Former Arizona State Diving Coach Ward O'Connell Passes Away
Aug. 26, 2009
The Arizona State family passes along its thoughts and sympathy to the family and friends of former diving coach Ward O'Connell, who passed away Wednesday night.
O'Connell served as ASU's head diving coach from 1974-1997. Under the direction of O'Connell, 11 Sun Devils earned All-American honors for a total of 15 accolades. ASU diving accumulated 10 individual Pacific-10 Conference titles, three Western Athletic Conference champions and one Western Collegiate Athletic Association champion during O'Connell's 22 years as head coach. Over his career, O'Connell served as a collegiate diving coach for 31 years.
O'Connell's divers were a key factor towards the women's 1977 and 1978 AIAW National Championships. In 1994, O'Connell's coaching abilities were honored by the conference as he was named Pac-10 Coach of the Year. He was also a major playmaker in the construction of the Mona Plummer Aquatic Center and served as the pool director for several years. He was the longest tenured aquatics coach in Sun Devil history.
Not only was O'Connell respected in the collegiate diving scene but the international realm as well. A founding vice-president of the American Diving Coaches Association, O'Connell served as the United States coach at the Pan American Games in 1967, at an 18-team competition in the former Soviet Union and coached at the 1967 and 1987 World University Games. In 1987, he was named a recipient of the U.S. Diving Committee's Fred A. Cady Memorial Diving Coaches Perpetual Trophy, the highest award given to diving coaches in the U.S. He and his wife, Joel, also founded the Sun Devil Divers, a diving club team in the Valley.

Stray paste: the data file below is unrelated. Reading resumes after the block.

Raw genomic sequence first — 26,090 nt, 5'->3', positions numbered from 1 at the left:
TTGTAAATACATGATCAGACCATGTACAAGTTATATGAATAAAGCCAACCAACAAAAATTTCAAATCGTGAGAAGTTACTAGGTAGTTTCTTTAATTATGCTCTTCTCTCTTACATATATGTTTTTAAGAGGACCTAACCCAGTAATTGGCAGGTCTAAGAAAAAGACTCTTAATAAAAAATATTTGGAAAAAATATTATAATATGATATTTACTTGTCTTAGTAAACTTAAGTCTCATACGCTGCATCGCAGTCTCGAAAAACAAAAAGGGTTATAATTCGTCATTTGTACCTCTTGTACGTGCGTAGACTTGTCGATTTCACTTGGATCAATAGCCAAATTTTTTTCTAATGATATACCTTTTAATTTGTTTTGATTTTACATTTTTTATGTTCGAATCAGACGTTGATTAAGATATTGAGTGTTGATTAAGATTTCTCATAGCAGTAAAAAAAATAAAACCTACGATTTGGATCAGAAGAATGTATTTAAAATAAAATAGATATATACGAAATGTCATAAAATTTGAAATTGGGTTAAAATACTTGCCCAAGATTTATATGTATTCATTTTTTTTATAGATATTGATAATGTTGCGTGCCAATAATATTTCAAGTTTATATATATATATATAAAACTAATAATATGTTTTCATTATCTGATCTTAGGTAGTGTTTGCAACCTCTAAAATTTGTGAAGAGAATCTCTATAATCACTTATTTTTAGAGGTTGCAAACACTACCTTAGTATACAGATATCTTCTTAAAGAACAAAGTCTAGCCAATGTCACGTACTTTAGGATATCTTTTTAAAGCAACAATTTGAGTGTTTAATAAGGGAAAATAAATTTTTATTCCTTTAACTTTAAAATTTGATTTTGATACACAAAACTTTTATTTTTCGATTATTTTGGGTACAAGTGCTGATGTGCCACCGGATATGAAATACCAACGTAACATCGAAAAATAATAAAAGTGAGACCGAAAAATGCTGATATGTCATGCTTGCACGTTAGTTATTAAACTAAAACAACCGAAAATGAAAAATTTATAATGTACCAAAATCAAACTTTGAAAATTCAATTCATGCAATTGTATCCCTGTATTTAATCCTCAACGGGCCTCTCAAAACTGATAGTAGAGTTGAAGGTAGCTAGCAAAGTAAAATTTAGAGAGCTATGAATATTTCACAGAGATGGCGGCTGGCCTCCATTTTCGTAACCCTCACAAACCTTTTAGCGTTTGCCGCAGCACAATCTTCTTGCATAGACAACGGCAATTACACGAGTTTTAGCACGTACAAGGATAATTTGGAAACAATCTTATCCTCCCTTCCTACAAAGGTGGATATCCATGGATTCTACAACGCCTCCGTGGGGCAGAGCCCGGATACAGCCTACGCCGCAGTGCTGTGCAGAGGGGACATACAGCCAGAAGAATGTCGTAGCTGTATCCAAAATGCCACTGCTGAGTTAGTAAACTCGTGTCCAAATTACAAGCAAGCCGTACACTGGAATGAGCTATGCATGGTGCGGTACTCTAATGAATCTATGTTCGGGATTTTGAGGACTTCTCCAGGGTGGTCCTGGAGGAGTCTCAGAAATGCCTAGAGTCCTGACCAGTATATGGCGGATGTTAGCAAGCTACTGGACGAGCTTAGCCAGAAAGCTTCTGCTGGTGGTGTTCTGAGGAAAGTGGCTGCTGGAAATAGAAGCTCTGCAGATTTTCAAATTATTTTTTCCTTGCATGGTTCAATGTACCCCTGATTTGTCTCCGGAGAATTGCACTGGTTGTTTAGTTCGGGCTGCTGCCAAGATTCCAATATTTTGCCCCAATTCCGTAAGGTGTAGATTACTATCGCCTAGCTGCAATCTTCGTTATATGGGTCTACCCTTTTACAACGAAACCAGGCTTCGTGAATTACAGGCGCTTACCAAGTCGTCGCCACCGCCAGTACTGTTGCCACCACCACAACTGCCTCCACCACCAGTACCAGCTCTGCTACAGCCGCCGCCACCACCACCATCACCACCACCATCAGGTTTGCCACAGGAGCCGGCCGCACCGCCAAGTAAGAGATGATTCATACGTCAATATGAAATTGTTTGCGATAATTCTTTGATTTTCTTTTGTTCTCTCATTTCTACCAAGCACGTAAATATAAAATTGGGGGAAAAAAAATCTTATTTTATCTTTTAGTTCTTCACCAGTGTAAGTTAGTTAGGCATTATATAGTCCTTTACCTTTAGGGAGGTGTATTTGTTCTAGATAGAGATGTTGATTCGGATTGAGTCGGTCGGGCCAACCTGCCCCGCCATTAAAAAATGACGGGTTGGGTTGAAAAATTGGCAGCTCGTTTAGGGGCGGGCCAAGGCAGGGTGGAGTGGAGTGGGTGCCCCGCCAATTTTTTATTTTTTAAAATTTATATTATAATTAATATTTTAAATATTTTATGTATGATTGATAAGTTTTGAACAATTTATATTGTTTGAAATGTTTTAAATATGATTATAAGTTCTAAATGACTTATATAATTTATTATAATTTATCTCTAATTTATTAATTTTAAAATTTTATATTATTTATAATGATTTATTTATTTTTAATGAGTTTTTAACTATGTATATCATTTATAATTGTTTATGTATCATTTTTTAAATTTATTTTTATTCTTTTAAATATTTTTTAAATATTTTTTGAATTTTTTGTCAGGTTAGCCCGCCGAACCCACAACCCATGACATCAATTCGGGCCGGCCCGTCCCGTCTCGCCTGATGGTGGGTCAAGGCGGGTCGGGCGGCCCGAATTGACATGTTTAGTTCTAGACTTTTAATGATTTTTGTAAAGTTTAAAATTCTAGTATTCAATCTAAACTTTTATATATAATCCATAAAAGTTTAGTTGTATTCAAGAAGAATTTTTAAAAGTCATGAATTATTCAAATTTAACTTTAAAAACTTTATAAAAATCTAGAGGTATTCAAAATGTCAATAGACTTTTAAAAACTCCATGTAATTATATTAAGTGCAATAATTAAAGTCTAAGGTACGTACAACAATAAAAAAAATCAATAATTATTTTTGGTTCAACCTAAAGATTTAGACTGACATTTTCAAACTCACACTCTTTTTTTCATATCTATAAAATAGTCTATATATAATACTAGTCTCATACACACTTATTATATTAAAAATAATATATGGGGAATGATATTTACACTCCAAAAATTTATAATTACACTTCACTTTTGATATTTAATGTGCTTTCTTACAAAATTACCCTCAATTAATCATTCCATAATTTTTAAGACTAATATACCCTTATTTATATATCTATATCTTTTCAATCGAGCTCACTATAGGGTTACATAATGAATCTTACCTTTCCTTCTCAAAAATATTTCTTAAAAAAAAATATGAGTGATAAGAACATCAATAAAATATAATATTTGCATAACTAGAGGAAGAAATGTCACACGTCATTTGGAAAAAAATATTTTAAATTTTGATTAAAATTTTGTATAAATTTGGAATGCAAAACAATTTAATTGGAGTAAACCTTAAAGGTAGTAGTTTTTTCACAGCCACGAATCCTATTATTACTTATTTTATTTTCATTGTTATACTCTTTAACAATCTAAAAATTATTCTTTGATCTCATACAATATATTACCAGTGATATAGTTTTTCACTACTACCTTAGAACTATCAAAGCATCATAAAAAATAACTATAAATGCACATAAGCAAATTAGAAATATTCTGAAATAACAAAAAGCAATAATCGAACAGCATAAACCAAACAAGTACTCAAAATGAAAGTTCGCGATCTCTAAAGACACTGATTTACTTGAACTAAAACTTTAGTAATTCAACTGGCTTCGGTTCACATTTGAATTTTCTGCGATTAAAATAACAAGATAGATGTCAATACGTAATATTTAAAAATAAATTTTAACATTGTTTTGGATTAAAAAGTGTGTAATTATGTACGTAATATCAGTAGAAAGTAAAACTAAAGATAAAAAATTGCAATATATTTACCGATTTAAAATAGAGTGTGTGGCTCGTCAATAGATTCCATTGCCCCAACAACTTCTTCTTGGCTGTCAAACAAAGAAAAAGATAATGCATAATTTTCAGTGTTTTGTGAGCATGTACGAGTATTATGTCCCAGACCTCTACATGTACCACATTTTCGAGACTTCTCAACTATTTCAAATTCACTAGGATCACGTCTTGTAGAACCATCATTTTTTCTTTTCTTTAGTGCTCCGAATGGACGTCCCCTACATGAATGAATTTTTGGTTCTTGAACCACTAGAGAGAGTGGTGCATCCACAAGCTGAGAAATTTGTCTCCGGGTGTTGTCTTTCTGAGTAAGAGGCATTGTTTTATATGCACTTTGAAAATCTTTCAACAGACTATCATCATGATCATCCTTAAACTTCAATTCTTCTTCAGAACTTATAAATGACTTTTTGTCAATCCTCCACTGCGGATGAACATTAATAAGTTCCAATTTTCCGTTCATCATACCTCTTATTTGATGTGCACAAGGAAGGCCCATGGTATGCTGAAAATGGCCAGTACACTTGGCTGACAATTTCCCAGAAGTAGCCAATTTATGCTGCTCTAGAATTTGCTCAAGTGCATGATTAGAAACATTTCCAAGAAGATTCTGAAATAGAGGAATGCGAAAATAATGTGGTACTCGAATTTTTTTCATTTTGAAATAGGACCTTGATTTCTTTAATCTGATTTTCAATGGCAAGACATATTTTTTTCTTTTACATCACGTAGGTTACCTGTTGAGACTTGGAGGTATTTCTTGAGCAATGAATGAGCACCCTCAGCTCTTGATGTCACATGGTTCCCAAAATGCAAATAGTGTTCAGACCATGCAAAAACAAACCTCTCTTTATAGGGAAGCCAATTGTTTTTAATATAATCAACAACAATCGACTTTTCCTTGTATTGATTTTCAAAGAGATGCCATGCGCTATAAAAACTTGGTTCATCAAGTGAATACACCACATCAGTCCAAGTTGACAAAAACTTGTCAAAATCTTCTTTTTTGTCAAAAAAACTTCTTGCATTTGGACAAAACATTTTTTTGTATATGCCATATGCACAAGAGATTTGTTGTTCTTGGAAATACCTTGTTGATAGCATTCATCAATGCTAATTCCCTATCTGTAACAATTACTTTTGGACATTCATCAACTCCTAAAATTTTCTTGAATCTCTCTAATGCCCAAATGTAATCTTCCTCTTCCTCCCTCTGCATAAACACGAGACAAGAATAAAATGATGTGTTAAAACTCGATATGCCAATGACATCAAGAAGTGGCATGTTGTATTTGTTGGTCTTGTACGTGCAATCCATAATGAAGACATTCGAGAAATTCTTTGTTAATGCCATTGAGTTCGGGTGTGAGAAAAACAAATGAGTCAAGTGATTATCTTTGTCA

'I am thankful for the building block Ward established with the facility and the reputation of success with ASU diving,' said current diving coach Mark Bradshaw. 'I know he had a great impact on all his athletes, a few have since become coaches because of the mark he left on them. It is a tough loss for the diving community and a sad day for all who knew him.'
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